By Yasmina Tawil
Tom Clancy was not supposed to be famous. Born in 1947, he grew up middle class in Baltimore and got an English degree from Loyola, where he joined the Army ROTC but was barred from military service because of his poor vision. After school, he got married and worked at an insurance agency that had been founded by his wife’s grandfather, and that would have been enough—would have been a fine life, indistinguishable from a million other lives—except he decided to try his hand at writing novels in his spare time. He submitted his first manuscript to the Naval Institute Press, which probably seemed like a good fit given his story’s military setting and its long stretches of dense technical descriptions. Editors persuaded him to cut a hundred pages of jargon, and that was that: released in 1984, The Hunt for Red October became a runaway hit, earning a jacket blurb from Ronald Reagan on its way to selling 45,000 copies in its first six months and more than 3 million by the time of Clancy’s death in 2013. His name became a brand for a certain kind of story—military espionage potboiler, with an emphasis on technological accuracy and a penchant for verisimilitude—and by the end of his life, his net worth was pegged at $300 million.
You do not get to make that kind of money without Hollywood noticing, and sure enough, the entertainment industry came calling not long after The Hunt for Red October made Clancy’s name a household one. The film rights were optioned in 1985, and the movie made its way to theaters in 1990. (Clancy wasn’t a fan of this or any of the movies made from his books.) This was the start of a film franchise that would continue with adaptations of additional Clancy books, in 1992’s Patriot Games and 1994’s Clear and Present Danger, at which point it essentially ended. Two attempts to reboot the series—2002’s The Sum of All Fears and 2014’s Jack Ryan: Shadow Recruit—flamed out for various reasons, but those later films are also easy to ignore because they took place in different fictional universes, severed from the continuity and consequences of the earlier installments. The first three films made from Clancy books form a trilogy that revolve around the travails of Jack Ryan, a CIA analyst who finds himself drawn into increasingly dangerous situations (politically and physically) in the field, but they’re also much more. They’re fascinating aesthetic and political documents, charting America’s (and Hollywood’s) transition from the Cold War years into the morass of the war on terror. Clancy’s work came to be emblematic of a certain kind of Boomer mentality: militaristic but wary of the system, interventionist but iffy on the outcome. His breakthrough novel and subsequent successes mined the Cold War for story and emotion, but the Soviet Union disbanded not long after his career got started, leaving a vacuum into which no other clear villain could ever successfully be placed. To watch the films now, more than twenty years after the last installment, is to skip like a stone across the surface of the cultural paranoia that rippled in the wake of perestroika. They’re metaphors for themselves in many regards, and viewed through the right lens, they cohere into a single image of what it was like to live through the time of their making.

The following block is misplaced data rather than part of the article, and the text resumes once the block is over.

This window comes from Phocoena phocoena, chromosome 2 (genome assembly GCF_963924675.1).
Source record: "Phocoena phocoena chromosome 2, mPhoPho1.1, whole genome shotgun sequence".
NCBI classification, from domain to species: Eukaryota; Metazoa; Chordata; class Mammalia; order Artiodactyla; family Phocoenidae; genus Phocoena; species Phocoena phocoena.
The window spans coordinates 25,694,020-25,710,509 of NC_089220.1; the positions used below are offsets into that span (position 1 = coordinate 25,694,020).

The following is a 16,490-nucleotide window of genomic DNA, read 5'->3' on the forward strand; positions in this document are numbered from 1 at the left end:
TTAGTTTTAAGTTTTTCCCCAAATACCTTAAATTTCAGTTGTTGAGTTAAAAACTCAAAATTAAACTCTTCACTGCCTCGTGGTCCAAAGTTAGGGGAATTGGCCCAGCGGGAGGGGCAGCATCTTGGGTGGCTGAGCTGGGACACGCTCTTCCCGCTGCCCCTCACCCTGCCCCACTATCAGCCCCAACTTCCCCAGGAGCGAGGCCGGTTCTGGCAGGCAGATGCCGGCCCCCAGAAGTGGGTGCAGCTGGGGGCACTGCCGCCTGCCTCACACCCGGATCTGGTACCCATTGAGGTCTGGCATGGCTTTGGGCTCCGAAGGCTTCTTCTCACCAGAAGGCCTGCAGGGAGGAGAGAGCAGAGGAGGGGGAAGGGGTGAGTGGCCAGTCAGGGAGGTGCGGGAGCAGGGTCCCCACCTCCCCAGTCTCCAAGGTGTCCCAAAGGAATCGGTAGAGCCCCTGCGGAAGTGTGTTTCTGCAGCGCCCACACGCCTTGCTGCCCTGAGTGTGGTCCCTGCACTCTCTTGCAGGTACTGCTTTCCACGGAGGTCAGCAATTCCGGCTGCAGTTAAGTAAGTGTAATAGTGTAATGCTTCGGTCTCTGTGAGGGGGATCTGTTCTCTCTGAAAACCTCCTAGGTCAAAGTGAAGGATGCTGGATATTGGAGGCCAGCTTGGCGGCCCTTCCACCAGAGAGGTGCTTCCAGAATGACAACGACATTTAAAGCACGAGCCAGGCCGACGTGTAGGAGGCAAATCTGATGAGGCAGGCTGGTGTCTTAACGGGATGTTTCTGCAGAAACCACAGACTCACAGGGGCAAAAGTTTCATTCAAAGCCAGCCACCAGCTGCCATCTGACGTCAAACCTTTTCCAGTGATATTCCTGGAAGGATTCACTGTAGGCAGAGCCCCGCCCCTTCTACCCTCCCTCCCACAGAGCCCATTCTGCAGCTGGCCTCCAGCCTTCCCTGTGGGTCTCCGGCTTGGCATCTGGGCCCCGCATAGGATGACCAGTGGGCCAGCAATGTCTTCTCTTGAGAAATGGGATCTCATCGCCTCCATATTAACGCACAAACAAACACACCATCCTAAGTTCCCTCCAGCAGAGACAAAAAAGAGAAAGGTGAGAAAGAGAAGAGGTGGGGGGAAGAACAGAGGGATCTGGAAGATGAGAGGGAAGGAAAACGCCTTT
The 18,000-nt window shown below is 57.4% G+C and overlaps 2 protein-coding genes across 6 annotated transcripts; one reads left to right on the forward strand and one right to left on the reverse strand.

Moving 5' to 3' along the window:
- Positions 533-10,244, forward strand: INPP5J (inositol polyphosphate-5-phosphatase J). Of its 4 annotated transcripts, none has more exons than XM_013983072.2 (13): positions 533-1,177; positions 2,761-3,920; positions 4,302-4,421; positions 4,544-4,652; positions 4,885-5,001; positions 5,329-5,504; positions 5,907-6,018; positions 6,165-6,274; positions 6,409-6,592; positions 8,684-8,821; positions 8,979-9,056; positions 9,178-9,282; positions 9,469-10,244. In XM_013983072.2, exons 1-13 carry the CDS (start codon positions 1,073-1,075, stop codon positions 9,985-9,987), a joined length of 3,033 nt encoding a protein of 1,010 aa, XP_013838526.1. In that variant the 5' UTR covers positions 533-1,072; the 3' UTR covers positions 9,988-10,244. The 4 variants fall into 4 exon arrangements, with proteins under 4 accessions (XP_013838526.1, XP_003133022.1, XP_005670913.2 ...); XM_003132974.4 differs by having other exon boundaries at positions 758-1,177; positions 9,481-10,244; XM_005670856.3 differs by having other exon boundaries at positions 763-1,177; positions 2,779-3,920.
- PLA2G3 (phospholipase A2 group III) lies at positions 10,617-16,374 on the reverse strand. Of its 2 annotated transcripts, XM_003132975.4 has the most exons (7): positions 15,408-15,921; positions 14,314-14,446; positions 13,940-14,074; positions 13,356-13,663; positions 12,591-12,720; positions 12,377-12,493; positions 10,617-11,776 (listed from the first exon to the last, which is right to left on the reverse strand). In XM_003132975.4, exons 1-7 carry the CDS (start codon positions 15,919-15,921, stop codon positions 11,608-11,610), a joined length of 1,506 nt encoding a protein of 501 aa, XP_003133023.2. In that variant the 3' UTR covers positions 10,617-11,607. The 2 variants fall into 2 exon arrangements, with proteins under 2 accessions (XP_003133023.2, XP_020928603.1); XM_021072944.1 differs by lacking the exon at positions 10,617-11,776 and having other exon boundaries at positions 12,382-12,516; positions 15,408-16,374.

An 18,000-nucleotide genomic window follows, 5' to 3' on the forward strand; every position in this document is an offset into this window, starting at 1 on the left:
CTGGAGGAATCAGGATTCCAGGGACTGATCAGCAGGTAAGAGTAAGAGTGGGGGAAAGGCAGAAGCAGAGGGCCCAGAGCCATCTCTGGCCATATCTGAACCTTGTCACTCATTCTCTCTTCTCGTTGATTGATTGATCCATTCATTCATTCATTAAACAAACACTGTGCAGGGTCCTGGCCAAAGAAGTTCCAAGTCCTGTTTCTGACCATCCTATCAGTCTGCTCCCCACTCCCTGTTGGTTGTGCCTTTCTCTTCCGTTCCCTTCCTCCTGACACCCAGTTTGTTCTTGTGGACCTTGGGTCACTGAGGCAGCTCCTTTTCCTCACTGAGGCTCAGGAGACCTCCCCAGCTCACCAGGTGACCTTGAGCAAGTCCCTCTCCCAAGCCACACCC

The first film is, inarguably, the best. Released in March 1990, The Hunt for Red October is a taut chase movie and stellar action film that never sacrifices intelligence for excitement. Alec Baldwin stars as Jack Ryan, a CIA analyst recruited to suss out the truth behind a special kind of Soviet submarine with silent-propulsion technology. The submarine in question is the Red October, piloted by Captain Marko Ramius (Sean Connery), who, disillusioned with the Soviet navy, plans to defect to the United States with a few loyal officers. His Soviet commanders, learning of this, not only begin chasing Ramius, but also tell the American National Security Adviser that Ramius plans to launch nuclear warheads into the States, thereby roping their adversaries into the hunt. Ryan is the only one who suspects Ramius’ true plan, so he sets out to intercept him before anybody else can.
There’s a beautiful simplicity in that structure, as every scene and subplot are tied to the central question: who will catch the sub? John McTiernan’s skill as a director of movies like this can’t be overstated—prior to this he’d helmed Predator and Die Hard, refining the rulebook on 1980s Hollywood action filmmaking—but he also moves effortlessly between sharply choreographed, fantastically directed action sequences and equally effective moments of character development and contemplation. There are assured, believable performances here, including Baldwin’s affable Jack Ryan, who’s scrambling to keep up with the situation at hand; Scott Glenn’s Bart Mancuso, the commander of a U.S. sub that’s pursuing Ramius; James Earl Jones’s Admiral Greer, the wise mentor who brings Jack into the situation; and Sam Neill’s Vasily Borodin, the second-in-command on the Red October who just wants to escape to a peaceful life in America. Adapted by Larry Ferguson and Donald Stewart, the screenplay strips the story to its essence, blending sociopolitical brinksmanship with thriller tropes in a way that’s consistently entertaining, even today. It was also a financial success, meaning a sequel was inevitable.